|Quoting AA1818 (Thread starter):
Hi, I was curious to find out how VSNigeria was doing? Profitable?
What is their fleet, destinations, domestic market share, main competitors?
Are they bigger than Arik Nigeria which just bought 777s and 787s (or at least was rumoured to have done so as a UFO).
The carrier was formed in September '2004 and launched services on June 28 2005. Technically VK
is still in a launch/consolidation mode. They have recorded some neat strides especially on the domestic front, where they are the leading carrier. Internationally they face more challenges in the form of inconsistent govt. policies (and some would even say betrayal on the govt's part, since Arik, Bellview, and Aero were granted route rights to the UK which contradicts the MOU between Virgin Group and the Nigerian govt.). Network-wide the load factors are slightly above satisfactory. However, they are not yet in profitable water. They made it clear to their shareholders (Nigerian institutional investors 51%, and Virgin Group 49%) that 2007 is cost-cutting and consolidation year as to become profitable before 2008 - when an IPO on the Nigerian Stock Exchange is planned. Moreover all capital investments were put off recently until after the outcome of the elections (May 29) to reduce exposure and othe risks.
The IPO will allow the carrier to raise badly-needed funds to upgrade its product from lounges to acquisition of brand-new planes.
Fleet-wise, as at May 15th this year they will operate:
2 x 767-300ERs damp-leased from LAT Charter
7 x 737-300 all dry-leased from GECAS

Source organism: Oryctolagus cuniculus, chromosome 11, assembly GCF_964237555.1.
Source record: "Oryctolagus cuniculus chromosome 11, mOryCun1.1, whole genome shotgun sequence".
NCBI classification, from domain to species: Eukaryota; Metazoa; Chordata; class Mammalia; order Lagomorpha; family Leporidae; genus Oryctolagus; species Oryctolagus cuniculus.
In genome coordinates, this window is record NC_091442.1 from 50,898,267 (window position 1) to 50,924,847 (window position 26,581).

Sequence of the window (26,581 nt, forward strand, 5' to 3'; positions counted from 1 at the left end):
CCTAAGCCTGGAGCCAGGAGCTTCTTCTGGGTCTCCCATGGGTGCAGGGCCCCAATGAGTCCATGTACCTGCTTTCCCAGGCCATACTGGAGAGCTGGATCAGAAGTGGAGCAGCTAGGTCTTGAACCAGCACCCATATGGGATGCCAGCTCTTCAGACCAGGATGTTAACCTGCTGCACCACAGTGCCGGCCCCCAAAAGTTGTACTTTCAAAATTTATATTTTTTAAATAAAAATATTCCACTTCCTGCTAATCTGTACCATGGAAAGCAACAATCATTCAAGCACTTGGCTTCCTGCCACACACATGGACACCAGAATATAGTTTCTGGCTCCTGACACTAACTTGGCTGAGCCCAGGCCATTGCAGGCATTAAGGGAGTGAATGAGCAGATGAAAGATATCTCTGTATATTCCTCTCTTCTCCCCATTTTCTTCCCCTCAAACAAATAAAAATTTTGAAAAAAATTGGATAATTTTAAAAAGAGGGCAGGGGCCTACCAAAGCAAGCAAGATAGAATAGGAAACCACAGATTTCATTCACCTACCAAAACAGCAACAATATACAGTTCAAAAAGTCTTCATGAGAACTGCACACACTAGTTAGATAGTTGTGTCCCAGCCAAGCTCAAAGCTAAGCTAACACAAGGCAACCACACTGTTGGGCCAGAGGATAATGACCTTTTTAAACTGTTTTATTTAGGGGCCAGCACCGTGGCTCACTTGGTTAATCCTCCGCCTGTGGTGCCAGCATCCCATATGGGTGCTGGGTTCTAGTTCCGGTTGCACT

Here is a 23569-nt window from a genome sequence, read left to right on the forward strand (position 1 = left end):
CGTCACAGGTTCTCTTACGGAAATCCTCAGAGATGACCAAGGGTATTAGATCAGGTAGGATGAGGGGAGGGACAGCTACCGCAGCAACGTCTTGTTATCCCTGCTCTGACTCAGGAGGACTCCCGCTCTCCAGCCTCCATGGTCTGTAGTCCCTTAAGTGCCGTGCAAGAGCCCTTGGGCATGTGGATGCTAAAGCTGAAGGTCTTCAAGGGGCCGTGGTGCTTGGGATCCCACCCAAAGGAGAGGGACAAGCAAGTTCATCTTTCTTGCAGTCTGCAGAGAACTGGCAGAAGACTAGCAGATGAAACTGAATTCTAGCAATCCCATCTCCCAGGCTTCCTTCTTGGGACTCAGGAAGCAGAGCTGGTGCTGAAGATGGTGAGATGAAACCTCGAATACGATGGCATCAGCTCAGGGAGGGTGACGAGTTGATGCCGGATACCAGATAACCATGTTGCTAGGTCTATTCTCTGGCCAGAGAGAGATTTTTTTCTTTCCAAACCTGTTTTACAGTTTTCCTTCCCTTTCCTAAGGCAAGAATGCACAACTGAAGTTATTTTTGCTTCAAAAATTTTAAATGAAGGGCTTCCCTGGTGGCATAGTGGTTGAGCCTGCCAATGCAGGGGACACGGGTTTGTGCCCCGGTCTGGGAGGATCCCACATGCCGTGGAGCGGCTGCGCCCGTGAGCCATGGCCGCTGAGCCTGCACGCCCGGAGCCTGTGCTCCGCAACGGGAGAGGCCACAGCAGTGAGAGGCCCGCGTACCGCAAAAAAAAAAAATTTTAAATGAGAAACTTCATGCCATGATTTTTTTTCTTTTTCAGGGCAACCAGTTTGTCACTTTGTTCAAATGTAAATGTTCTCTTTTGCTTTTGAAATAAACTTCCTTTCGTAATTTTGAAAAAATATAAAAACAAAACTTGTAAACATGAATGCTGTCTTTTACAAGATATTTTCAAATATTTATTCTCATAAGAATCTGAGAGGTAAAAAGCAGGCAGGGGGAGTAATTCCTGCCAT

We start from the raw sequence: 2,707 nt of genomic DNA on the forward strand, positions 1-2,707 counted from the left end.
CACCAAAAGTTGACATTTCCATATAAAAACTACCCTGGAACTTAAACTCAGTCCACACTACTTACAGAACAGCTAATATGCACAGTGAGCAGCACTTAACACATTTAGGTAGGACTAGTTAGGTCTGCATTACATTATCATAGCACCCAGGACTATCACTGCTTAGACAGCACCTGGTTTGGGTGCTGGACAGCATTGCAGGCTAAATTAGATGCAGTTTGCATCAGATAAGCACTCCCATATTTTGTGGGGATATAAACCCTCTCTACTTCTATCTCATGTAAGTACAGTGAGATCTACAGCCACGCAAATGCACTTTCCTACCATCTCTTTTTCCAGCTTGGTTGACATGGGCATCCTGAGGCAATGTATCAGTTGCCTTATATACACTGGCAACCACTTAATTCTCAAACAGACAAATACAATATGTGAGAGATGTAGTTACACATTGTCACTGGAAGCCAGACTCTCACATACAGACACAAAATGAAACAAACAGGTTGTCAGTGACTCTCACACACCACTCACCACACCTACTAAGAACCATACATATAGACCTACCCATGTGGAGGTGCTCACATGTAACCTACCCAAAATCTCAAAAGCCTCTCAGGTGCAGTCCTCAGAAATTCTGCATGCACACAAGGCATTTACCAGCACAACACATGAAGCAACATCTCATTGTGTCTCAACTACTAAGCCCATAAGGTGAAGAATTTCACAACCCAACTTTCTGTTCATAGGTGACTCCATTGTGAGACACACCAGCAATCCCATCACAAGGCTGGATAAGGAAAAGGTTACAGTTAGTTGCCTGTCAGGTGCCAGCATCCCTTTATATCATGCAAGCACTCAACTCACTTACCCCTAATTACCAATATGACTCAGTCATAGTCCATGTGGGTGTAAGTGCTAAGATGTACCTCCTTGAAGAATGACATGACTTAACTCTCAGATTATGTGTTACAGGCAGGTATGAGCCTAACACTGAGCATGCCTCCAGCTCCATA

1 x Fokker 50 wet-leased from Denim Air
There are immediate plans to add another Fokker-50, possibly to increase Port Harcourt services and open a new route to Warri. I don't know if VK
is planning to announce any serious long-term fleet strategy this year. However and in light of Arik Air's agressive progress, I wouldn't be surprised if VK
reacted with a tentative plan to lure passengers and keep them faithful. Speaking of faithful, they managed to release details of Eagleflier, their FFP. I expect Eagleflier to be somehow tied to Virgin Atlantic's FFP soon.
Current destinations from Lagos:
Abuja, Port Harcourt (NAF Base), Calabar, Kano, Sokoto, Accra, Dakar, Douala, Johannesburg, London Gatwick.
Stations for opening in 2007:
Abidjan, Monrovia, Libreville
Dubai (suspended in 2006).
The single largest hindrance to addition of destinations is the lack of air crew. In fact, it might be the largest operational challenge for VK. It's only recently that the local flight college in Zaria resumed pilot training, after decades of neglect. Expatriates are reluctant to work in Nigeria, for obvious reasons. We can safely assume that VK will continue to wet-lease at least until 2009!
Having followed VK
developments closely since their inception, I think they aren't doing bad at all, in light of the unstable political situation, Nigerian infrastructural challenges, and so on.
Finally, I think it's tempting to compare Arik's progress with that of Virgin Nigeria, since they are both based in LOS
and are relatively embryonic carriers. But consider that the a lot of mystery surrounds Arik's equity capital, and the airline recently came under scrutiny by the Nigerian Economic and Financial Crimes Commission, who might soon publish evidence that the real owner of the airline is a corrupt, highly-placed state Governor. I shall same no more.
PS. Something interesting to watch are the events post April 30 - a deadline imposed by the Nigerian CAA for all Nigerian airlines to recapitalize upwardly or else have their AOC revoked. A significant number of "briefcase"domestic airlines in Nigeria will not be able to survive and yes, VK stands to benefit!
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